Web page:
In another form of the invention, a connector for use in a test meter adapted to measure an analyte of interest in a biological fluid applied to a test strip having at least one contact pad for mating with the connector is disclosed, said connector comprising a housing having a top portion and a bottom portion in substantially rigidly fixed spatial relationship and defining a slot therebetween; and at least one contact wire for establishing electrical contact with a respective one of the at least one contact pad of the test strip when the test strip is inserted into the slot, each at least one contact wire comprising a first portion, a second portion, and a third portion, wherein for each of the at least one contact wires, when the test strip is inserted through the slot, the test strip passes between the first portion and the housing bottom portion and does not touch the first portion; after passing the first portion, the test strip passes between and touches both the third portion of the contact wire and the bottom portion of the housing, the third portion of the contact wire moving away from the bottom portion of the housing and biasing the test strip toward the bottom portion of the housing; in response to the contact wire moving away from the bottom portion of the housing, the second portion of the contact wire applies a force to the housing top portion, and in response to the contact wire applying a force to the top portion of the housing, the contact wire is deformed so that the first portion of the contact wire contacts the respective at least one contact pad on the test strip.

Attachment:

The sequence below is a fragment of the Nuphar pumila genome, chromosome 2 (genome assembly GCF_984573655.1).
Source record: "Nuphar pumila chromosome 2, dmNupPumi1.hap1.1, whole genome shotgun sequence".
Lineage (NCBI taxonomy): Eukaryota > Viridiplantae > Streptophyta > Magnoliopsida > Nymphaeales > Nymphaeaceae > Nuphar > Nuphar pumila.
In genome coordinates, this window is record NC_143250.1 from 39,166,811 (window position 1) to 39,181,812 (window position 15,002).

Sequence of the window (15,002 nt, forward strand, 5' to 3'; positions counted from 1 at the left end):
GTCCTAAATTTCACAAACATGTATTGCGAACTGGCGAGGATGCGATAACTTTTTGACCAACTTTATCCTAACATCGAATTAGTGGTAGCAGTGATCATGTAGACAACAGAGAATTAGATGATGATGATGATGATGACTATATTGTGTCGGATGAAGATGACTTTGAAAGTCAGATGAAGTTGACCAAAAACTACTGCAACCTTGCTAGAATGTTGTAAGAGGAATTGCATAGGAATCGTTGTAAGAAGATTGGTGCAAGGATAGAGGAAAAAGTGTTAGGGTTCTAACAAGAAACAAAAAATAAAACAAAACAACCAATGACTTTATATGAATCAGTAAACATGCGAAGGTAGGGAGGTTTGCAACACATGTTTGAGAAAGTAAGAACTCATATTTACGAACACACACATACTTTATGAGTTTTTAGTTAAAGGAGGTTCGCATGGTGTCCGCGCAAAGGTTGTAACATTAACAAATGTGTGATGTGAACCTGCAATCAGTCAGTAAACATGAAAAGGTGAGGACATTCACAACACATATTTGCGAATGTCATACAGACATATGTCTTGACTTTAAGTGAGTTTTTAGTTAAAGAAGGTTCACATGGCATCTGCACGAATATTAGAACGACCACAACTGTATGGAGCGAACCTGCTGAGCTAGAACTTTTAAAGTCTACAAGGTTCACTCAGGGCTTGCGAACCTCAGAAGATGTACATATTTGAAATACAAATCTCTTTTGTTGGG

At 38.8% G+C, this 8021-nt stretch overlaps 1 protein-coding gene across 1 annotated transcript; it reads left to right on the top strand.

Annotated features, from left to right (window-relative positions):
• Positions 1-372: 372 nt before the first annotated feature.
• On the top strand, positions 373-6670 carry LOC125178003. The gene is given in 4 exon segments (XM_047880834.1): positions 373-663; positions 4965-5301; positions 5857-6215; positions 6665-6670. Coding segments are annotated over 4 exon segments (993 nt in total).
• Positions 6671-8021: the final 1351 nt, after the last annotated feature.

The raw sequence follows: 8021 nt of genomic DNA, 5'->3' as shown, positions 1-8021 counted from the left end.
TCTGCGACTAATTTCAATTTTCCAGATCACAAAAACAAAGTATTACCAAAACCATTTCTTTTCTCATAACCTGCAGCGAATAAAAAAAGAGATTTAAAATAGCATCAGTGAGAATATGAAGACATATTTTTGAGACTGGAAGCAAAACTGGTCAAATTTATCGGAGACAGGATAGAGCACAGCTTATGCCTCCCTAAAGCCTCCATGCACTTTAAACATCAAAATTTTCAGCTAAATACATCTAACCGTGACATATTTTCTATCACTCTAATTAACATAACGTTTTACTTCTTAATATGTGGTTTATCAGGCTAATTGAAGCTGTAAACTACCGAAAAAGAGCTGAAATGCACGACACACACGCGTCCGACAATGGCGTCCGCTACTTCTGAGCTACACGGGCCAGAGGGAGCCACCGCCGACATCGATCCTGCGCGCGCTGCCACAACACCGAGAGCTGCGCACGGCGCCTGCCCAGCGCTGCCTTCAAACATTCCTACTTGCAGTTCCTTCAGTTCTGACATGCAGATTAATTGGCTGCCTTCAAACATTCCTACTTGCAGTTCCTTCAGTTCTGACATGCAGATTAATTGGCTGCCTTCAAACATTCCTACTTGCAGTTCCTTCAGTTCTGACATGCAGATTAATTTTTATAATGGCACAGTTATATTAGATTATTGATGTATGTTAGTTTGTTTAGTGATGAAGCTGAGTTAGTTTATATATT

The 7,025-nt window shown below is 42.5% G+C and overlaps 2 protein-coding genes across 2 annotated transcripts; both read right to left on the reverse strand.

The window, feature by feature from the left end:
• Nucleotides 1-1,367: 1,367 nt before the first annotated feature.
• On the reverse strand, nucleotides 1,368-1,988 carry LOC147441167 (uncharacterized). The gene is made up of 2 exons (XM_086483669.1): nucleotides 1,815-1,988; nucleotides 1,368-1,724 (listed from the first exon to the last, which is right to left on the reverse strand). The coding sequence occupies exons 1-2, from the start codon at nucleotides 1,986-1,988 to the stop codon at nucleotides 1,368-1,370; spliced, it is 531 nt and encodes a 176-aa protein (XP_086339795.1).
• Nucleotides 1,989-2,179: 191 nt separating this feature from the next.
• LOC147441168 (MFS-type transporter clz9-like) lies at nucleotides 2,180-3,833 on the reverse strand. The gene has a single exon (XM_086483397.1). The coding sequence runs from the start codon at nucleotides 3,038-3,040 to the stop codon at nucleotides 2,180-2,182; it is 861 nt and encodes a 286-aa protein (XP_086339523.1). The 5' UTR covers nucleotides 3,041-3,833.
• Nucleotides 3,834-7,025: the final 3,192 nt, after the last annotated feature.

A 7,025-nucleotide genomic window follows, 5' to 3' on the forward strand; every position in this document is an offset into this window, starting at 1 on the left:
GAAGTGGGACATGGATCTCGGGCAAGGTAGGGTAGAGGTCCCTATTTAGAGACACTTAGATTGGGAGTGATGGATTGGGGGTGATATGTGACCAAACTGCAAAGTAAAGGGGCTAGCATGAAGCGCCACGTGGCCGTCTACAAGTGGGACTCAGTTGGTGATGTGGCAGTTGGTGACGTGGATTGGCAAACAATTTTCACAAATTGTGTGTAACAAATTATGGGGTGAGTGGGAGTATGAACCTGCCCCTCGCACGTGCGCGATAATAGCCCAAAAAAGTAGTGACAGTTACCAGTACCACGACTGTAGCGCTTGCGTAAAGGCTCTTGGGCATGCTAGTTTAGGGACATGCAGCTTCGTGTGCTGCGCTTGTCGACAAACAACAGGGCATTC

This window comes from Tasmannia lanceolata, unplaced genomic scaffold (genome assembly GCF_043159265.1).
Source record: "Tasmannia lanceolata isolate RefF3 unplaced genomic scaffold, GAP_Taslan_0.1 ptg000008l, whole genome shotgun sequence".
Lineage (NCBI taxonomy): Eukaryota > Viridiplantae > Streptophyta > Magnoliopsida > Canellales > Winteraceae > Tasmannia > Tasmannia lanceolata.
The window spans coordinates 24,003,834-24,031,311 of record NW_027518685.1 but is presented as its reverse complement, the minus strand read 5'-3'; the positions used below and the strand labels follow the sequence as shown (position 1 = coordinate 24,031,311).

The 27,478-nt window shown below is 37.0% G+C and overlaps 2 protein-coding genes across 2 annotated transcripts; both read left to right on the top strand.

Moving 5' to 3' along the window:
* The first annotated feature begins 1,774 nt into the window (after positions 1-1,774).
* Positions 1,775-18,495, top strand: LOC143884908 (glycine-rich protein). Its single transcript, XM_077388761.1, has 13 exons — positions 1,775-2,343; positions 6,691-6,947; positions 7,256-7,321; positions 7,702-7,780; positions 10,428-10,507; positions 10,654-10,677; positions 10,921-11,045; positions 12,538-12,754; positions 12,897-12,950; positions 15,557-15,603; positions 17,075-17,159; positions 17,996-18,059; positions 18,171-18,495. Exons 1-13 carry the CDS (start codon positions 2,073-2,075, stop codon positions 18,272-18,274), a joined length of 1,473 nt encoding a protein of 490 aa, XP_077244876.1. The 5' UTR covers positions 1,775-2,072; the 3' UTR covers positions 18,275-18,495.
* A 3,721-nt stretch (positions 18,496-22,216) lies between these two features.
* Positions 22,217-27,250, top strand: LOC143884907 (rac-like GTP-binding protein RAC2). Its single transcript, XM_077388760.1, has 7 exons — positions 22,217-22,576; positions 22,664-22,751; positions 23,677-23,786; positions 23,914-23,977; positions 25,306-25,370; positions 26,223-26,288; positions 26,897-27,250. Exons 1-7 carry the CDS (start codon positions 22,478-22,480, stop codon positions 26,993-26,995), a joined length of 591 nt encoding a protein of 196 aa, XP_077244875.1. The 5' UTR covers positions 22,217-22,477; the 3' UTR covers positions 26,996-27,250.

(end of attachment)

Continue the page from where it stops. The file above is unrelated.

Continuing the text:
In another form of the invention, a connector for use in a test meter adapted to measure an analyte of interest in a biological fluid applied to a test strip having at least one contact pad for mating with the connector is disclosed, said connector comprising a housing having a housing distal end and a housing proximal end; a slot formed in the housing distal end for receiving the test strip when the test strip is inserted into the housing in an insertion direction; a wire cavity defined within the housing and communicating with the slot; at least one contact wire disposed within the wire cavity for establishing electrical contact with a respective one of the at least one contact pad of the test strip when the test strip is inserted into the slot, each at least one contact wire disposed in the wire cavity and having a contact wire distal end, a contact wire proximal end, and a contact wire bight disposed between the contact wire distal end and the contact wire proximal end; wherein the wire cavity has a maximum height H measured in a direction substantially perpendicular to the test strip when the test strip is contained within the wire cavity; wherein each at least one contact wire in a quiescent state has a maximum total contact wire height C between the contact wire bight and the contact wire distal end; wherein the test strip has a test strip maximum height within the wire cavity of T; wherein H<C+T.

In another form of the invention, a testing system is disclosed, comprising: a housing; a connector disposed in the housing; and a test strip adapted for insertion into the connector, the test strip having at least one contact pad thereon; an electronic circuit adapted to produce an output signal corresponding to the presence or concentration of an analyte in a sample of bodily fluid that is in contact with the test strip inserted into the connector; the connector comprising at least one contact wire, each of the at least one contact wire configured such that when a test strip is inserted into the connector, the test strip exerts a force against the contact wire, the force deforming the contact wire against the housing to bring the contact wire into electrical communication with a contact pad on the test strip.